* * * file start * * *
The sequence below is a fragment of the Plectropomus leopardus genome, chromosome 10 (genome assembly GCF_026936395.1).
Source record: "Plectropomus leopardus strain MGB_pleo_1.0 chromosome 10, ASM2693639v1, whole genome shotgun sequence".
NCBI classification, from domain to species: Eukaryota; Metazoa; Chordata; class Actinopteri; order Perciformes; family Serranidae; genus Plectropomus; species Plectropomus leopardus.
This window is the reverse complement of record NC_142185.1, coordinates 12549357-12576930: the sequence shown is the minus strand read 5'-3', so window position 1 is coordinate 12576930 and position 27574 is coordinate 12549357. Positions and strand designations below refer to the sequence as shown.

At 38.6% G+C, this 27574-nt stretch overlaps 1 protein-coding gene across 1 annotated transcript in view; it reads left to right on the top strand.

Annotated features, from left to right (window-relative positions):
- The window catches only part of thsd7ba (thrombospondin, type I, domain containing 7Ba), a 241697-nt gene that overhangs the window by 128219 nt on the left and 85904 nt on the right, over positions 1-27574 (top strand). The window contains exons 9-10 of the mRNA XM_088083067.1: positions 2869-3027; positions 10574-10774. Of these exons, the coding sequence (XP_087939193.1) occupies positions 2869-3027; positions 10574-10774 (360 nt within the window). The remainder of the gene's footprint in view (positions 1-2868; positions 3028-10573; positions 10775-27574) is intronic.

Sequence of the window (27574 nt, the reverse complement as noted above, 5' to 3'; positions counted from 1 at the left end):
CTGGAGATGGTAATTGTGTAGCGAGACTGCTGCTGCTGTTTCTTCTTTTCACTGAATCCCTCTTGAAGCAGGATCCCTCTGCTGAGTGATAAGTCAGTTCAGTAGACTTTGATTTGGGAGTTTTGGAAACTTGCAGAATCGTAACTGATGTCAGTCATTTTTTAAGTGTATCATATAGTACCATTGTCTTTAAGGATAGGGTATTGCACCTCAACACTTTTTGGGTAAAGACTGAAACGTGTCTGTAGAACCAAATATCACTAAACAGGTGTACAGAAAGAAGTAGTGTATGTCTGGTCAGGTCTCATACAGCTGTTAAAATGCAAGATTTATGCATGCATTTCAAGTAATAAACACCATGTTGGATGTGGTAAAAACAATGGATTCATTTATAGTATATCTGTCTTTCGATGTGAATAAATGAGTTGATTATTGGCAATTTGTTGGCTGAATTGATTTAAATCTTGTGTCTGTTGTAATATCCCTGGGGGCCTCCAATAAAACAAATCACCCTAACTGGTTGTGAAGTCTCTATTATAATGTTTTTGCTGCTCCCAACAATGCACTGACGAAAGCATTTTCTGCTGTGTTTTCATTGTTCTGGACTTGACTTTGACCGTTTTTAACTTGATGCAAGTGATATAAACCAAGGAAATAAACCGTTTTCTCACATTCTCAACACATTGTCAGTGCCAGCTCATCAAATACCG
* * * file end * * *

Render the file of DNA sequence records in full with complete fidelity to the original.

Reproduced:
The sequence below is a fragment of the Plectropomus leopardus genome, chromosome 10 (genome assembly GCF_026936395.1).
Source record: "Plectropomus leopardus strain MGB_pleo_1.0 chromosome 10, ASM2693639v1, whole genome shotgun sequence".
NCBI classification, from domain to species: Eukaryota; Metazoa; Chordata; class Actinopteri; order Perciformes; family Serranidae; genus Plectropomus; species Plectropomus leopardus.
This window is the reverse complement of record NC_142185.1, coordinates 12549357-12576930: the sequence shown is the minus strand read 5'-3', so window position 1 is coordinate 12576930 and position 27574 is coordinate 12549357. Positions and strand designations below refer to the sequence as shown.

At 38.6% G+C, this 27574-nt stretch overlaps 1 protein-coding gene across 1 annotated transcript in view; it reads left to right on the top strand.

Annotated features, from left to right (window-relative positions):
- The window catches only part of thsd7ba (thrombospondin, type I, domain containing 7Ba), a 241697-nt gene that overhangs the window by 128219 nt on the left and 85904 nt on the right, over positions 1-27574 (top strand). The window contains exons 9-10 of the mRNA XM_088083067.1: positions 2869-3027; positions 10574-10774. Of these exons, the coding sequence (XP_087939193.1) occupies positions 2869-3027; positions 10574-10774 (360 nt within the window). The remainder of the gene's footprint in view (positions 1-2868; positions 3028-10573; positions 10775-27574) is intronic.

Sequence of the window (27574 nt, the reverse complement as noted above, 5' to 3'; positions counted from 1 at the left end):
CTGGAGATGGTAATTGTGTAGCGAGACTGCTGCTGCTGTTTCTTCTTTTCACTGAATCCCTCTTGAAGCAGGATCCCTCTGCTGAGTGATAAGTCAGTTCAGTAGACTTTGATTTGGGAGTTTTGGAAACTTGCAGAATCGTAACTGATGTCAGTCATTTTTTAAGTGTATCATATAGTACCATTGTCTTTAAGGATAGGGTATTGCACCTCAACACTTTTTGGGTAAAGACTGAAACGTGTCTGTAGAACCAAATATCACTAAACAGGTGTACAGAAAGAAGTAGTGTATGTCTGGTCAGGTCTCATACAGCTGTTAAAATGCAAGATTTATGCATGCATTTCAAGTAATAAACACCATGTTGGATGTGGTAAAAACAATGGATTCATTTATAGTATATCTGTCTTTCGATGTGAATAAATGAGTTGATTATTGGCAATTTGTTGGCTGAATTGATTTAAATCTTGTGTCTGTTGTAATATCCCTGGGGGCCTCCAATAAAACAAATCACCCTAACTGGTTGTGAAGTCTCTATTATAATGTTTTTGCTGCTCCCAACAATGCACTGACGAAAGCATTTTCTGCTGTGTTTTCATTGTTCTGGACTTGACTTTGACCGTTTTTAACTTGATGCAAGTGATATAAACCAAGGAAATAAACCGTTTTCTCACATTCTCAACACATTGTCAGTGCCAGCTCATCAAATACCG